Criminal Justice Reform is Educational Equity Work

Hi Friends!
Remember in June when we talked a lot about criminal justice reform related to the Commonwealth’s Attorney primary? Well, that vote for change isn’t confirmed until we all vote again on Tuesday, November 5. I know Parisa is running unopposed. But the work she intends to do will come with challenges and barriers. She needs to know, from day 1, that the community supports her efforts and wants criminal justice reform so that our community is safer for everyone.
Even more than that, there are connections between achievement/opportunity gaps for children of color and the school relationship with the police. Our advocacy for educational equity is directly tied to criminal justice reform:
- A recent study has linked achievement gaps with discipline disparities and that addressing one must include addressing the other.
- The 2015–2016 Civil Rights Data Collection, School and Climate Safety includes detailed information about the impact of the relationship between schools, safety, and law enforcement. I call your attention to statistics for male students, black students, and students with disabilities in particular.
- Additionally, the Legal Aid Justice Center released a report called Decriminalizing Childhood, which finds that a Virginia state law that criminalizes disorderly conduct, is disproportionately affecting students of color in public schools. At this month’s CCPTA meeting, Nancy Van Doren said that the APS School Board has submitted legislative priorities to the VA state government advocating for the decriminalization of disorderly conduct because of the way it is criminalizing normal childhood behaviors.
- Directly related to those, APS recently reviewed its Memorandum of Understanding (MOU) with the School Resource Officers (SROs) and found no changes to be made, but the NAACP Education Committee and others are working to encourage a more in-depth review and are advocating for changes to the agreement to clarify implementation and consistency across the county because there have been many examples of law personnel being involved in administrative discipline issues.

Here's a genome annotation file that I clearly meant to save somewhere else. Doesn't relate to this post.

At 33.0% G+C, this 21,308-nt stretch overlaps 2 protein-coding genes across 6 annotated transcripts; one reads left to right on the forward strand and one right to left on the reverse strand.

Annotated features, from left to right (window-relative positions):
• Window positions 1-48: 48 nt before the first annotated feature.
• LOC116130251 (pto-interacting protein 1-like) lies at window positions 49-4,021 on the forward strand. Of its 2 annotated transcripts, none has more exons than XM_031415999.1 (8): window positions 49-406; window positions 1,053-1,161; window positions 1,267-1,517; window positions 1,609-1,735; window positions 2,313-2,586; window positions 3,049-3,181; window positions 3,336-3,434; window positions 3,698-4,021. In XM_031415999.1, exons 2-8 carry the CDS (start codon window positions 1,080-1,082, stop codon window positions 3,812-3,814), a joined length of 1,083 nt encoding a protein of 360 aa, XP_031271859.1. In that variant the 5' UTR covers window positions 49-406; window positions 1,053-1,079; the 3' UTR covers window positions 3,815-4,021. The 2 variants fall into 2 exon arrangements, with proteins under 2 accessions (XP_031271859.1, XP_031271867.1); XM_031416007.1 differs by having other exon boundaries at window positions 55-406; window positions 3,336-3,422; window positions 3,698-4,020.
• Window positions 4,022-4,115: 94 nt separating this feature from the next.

This is what is meant when people talk about the “school to prison pipeline.” ANY negative interaction with the justice system, for most students, but particularly students of color and students with disabilities, can permanently damage that student’s trajectory in life. This is unacceptable. Students are children. They behave in juvenile ways because that is developmentally appropriate for their age. When those behaviors are criminalized (behaviors that do not pose an active threat to anyone and involve no weapons), particularly when punishment is focused on particular groups (males, black students, students with disabilities), then we need to change the way we characterize and react to those behaviors.
Please don’t believe for a moment that disparities in education and criminal justice aren’t happening in Arlington County. They are. Human beings have biases, it’s how we navigate the world around us. However, when we are in positions of power and those biases lead to disparities in law enforcement and criminal justice, we must take active steps to counteract those biases, to become more aware of them, to make different choices. Doing so does not make us less safe. Upholding the perception of safety for one group at the expense of the actual safety of another group is white supremacy in action.